This Uber Feature Is Causing Trans Drivers to Be Removed From the App

This Uber Feature Is Causing Trans Drivers to Be Removed From the App

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Uber — the ride-sharing platform known for aggressively breaking city laws, promising to harass journalists, fostering a corporate misogynist bro-culture, scamming riders via bogus “vomit fraud” charges and regularly kicking gay people out of their cars — has thrown another log onto their bonfire of disrepute by kicking trans Uber drivers off of their app if their profile photos don’t match their driver’s licenses.

The Uber system responsible for deactivating trans Uber drivers is a feature called Real-Time ID Check. It was rolled out to “protect both riders and drivers” on September 2016.

Here’s how it works: From time to time the Uber app will ask drivers to pull over and take an impromptu selfie. The app will them compare their selfie to past images using something called Microsoft Cognitive Services. If the selfie differs too much from past images, Uber will temporarily suspend a driver’s account while it “looks into the situation.”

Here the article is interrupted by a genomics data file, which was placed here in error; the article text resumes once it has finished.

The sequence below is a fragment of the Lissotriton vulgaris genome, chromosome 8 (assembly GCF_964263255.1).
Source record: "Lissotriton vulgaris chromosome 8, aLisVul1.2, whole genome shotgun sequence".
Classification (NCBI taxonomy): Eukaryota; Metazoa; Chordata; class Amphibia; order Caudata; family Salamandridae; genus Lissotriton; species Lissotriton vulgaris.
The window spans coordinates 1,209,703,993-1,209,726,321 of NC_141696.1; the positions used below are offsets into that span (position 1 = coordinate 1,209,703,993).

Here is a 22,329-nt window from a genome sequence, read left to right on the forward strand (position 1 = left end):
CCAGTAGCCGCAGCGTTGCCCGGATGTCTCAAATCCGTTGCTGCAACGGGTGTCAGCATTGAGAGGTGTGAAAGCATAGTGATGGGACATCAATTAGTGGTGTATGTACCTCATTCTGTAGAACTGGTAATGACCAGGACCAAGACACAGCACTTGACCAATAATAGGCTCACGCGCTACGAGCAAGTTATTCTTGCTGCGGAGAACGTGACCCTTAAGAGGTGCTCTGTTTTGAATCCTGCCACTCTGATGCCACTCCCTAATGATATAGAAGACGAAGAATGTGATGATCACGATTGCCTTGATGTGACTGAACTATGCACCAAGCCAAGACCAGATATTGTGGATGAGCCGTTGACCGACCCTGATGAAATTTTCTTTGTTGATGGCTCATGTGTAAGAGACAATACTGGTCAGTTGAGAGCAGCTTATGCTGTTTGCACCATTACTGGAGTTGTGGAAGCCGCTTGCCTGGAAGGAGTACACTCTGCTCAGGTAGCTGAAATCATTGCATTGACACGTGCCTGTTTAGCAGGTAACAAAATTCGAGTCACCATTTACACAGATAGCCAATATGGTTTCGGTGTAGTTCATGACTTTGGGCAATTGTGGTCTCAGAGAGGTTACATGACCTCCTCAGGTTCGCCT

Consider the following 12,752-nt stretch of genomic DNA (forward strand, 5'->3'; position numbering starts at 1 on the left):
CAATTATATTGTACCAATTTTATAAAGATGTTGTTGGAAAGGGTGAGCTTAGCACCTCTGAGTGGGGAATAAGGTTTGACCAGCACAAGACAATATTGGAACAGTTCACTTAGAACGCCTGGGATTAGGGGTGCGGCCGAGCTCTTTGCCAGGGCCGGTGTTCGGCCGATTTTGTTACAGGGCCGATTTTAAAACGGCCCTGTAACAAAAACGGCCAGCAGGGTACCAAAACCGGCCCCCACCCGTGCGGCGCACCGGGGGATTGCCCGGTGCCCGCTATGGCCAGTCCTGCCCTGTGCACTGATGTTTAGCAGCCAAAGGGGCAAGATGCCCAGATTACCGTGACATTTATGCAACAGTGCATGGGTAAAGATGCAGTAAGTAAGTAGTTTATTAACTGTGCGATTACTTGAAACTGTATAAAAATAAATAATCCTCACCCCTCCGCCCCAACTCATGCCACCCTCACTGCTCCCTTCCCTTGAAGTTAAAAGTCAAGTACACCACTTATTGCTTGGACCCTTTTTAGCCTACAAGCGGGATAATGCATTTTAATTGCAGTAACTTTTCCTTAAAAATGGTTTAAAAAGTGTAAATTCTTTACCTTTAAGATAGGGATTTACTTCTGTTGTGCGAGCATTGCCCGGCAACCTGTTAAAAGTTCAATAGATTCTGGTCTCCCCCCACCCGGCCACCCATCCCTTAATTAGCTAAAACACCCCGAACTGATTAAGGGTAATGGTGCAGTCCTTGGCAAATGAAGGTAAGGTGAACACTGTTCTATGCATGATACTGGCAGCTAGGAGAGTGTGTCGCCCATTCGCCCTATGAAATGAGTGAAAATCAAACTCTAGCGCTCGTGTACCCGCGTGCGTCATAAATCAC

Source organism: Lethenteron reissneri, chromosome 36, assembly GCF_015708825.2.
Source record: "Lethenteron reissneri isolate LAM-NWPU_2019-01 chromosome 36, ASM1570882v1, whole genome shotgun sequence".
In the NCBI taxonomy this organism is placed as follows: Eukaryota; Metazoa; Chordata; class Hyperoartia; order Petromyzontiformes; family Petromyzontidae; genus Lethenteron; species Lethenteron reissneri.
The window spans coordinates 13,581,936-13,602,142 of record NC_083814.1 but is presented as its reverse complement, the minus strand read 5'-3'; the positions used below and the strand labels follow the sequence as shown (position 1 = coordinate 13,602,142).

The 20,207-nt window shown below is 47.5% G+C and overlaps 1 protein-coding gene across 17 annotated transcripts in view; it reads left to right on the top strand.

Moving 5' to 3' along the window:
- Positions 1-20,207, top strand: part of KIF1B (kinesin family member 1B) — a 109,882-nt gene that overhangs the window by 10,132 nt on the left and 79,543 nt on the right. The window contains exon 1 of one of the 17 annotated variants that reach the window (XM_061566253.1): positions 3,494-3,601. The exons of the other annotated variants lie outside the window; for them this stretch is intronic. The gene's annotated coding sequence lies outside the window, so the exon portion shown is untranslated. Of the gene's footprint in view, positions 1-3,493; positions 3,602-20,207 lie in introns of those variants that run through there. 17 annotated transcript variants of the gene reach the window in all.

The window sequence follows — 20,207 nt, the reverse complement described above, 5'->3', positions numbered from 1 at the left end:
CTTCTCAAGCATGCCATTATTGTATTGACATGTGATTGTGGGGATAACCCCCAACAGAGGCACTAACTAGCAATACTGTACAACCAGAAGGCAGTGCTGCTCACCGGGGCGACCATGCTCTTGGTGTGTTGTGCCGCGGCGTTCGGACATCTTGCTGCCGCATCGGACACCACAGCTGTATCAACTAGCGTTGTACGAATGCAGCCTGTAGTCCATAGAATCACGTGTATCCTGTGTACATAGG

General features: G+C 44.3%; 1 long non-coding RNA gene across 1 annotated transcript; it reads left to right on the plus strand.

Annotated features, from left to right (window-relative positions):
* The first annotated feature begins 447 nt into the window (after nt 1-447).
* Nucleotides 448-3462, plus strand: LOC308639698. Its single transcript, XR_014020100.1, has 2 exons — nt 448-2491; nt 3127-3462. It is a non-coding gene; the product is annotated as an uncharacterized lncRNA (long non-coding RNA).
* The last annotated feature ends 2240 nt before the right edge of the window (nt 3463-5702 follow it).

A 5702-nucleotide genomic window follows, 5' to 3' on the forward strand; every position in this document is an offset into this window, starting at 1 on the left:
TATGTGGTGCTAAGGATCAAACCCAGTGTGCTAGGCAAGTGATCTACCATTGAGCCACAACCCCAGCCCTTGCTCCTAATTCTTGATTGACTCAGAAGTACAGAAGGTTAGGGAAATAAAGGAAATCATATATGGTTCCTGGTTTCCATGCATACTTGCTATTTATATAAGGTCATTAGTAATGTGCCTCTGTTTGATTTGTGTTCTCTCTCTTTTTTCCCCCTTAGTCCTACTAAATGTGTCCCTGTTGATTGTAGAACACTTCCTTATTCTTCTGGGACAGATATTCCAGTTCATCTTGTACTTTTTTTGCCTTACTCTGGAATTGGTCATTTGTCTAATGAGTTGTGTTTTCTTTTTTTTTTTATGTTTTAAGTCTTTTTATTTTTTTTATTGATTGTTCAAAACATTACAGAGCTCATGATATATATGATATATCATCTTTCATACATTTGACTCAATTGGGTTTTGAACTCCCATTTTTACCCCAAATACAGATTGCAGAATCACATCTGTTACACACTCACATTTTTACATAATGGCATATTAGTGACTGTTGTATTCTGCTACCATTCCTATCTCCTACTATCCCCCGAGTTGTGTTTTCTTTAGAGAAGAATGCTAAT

While the system is meant to prevent unauthorized drivers from chauffeuring passengers under other drivers’ accounts, it unintentionally affects trans Uber drivers whose appearances have changed while transitioning.

A screen from Uber’s Real-Time ID Check system

Janey Webb is one of several trans Uber drivers affected by the system. She began driving for Uber in November 2017 and regularly uploaded new images of herself as she continued transitioning so that Uber would have a record of her changing appearance in case it ever wanted to verify her identity.

Then, on July 4, 2018, Uber’s Real-Time ID Check system deactivated her account when her selfie didn’t match her driver’s license photo. As a result, she was unable to drive during a big money-making holiday weekend.

She had to drive two hours away to a physical Uber office to eventually get the issue resolved. Getting it resolved took three days even though Uber claims Webb could’ve handled it over the phone.

One trans woman told CNBC that she has been forced by Uber to verify her identity over 100 times in the past year and a half.

Uber could fix this problem by consulting with trans organizations and tech developers. Until then though, more trans Uber drivers will likely get hassled by its Real-Time ID Check.

What do you think of this system affecting trans Uber drivers?

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